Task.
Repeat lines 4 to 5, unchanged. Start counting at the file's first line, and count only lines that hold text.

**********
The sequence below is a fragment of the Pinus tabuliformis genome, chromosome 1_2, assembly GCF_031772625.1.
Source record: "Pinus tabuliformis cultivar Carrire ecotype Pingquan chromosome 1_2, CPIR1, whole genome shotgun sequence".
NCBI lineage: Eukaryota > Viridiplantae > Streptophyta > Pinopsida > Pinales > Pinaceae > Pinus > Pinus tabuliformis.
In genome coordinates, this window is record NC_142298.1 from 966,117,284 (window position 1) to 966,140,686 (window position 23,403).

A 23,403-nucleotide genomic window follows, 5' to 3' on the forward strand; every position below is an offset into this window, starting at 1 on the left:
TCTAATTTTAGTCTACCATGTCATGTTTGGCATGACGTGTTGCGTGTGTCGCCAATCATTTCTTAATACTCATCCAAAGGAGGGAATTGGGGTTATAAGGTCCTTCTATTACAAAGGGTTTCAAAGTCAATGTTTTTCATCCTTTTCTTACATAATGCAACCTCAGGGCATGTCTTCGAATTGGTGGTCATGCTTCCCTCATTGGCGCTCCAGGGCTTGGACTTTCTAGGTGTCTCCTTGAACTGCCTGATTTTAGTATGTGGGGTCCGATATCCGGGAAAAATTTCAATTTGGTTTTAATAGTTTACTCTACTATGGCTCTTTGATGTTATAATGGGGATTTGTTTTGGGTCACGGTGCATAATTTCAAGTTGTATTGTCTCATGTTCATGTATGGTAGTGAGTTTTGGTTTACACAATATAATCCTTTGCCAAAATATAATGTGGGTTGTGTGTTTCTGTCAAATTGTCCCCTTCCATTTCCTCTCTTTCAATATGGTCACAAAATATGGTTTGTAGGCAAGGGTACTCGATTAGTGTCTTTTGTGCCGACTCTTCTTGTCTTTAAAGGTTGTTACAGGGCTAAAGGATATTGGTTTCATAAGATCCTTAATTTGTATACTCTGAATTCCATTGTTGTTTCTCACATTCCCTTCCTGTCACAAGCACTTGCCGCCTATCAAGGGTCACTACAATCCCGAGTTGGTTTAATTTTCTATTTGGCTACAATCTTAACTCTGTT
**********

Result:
In genome coordinates, this window is record NC_142298.1 from 966,117,284 (window position 1) to 966,140,686 (window position 23,403).

A 23,403-nucleotide genomic window follows, 5' to 3' on the forward strand; every position below is an offset into this window, starting at 1 on the left: